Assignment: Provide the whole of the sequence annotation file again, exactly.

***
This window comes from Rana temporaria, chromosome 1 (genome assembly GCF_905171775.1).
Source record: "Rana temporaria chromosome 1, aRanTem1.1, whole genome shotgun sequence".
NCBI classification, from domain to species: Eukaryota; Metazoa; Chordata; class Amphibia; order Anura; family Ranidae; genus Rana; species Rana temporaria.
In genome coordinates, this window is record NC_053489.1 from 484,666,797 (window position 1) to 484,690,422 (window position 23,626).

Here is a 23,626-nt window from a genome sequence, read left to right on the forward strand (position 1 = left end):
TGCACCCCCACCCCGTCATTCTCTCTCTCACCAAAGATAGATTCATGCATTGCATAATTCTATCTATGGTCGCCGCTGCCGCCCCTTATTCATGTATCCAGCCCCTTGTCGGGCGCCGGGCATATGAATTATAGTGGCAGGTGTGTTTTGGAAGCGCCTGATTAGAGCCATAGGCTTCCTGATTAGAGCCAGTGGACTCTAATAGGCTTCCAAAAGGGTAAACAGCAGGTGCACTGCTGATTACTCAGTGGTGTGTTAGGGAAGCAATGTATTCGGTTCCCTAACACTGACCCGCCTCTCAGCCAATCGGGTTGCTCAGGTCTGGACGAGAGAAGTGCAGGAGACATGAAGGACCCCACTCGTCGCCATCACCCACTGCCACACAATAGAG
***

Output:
This window comes from Rana temporaria, chromosome 1 (genome assembly GCF_905171775.1).
Source record: "Rana temporaria chromosome 1, aRanTem1.1, whole genome shotgun sequence".
NCBI classification, from domain to species: Eukaryota; Metazoa; Chordata; class Amphibia; order Anura; family Ranidae; genus Rana; species Rana temporaria.
In genome coordinates, this window is record NC_053489.1 from 484,666,797 (window position 1) to 484,690,422 (window position 23,626).

Here is a 23,626-nt window from a genome sequence, read left to right on the forward strand (position 1 = left end):
TGCACCCCCACCCCGTCATTCTCTCTCTCACCAAAGATAGATTCATGCATTGCATAATTCTATCTATGGTCGCCGCTGCCGCCCCTTATTCATGTATCCAGCCCCTTGTCGGGCGCCGGGCATATGAATTATAGTGGCAGGTGTGTTTTGGAAGCGCCTGATTAGAGCCATAGGCTTCCTGATTAGAGCCAGTGGACTCTAATAGGCTTCCAAAAGGGTAAACAGCAGGTGCACTGCTGATTACTCAGTGGTGTGTTAGGGAAGCAATGTATTCGGTTCCCTAACACTGACCCGCCTCTCAGCCAATCGGGTTGCTCAGGTCTGGACGAGAGAAGTGCAGGAGACATGAAGGACCCCACTCGTCGCCATCACCCACTGCCACACAATAGAG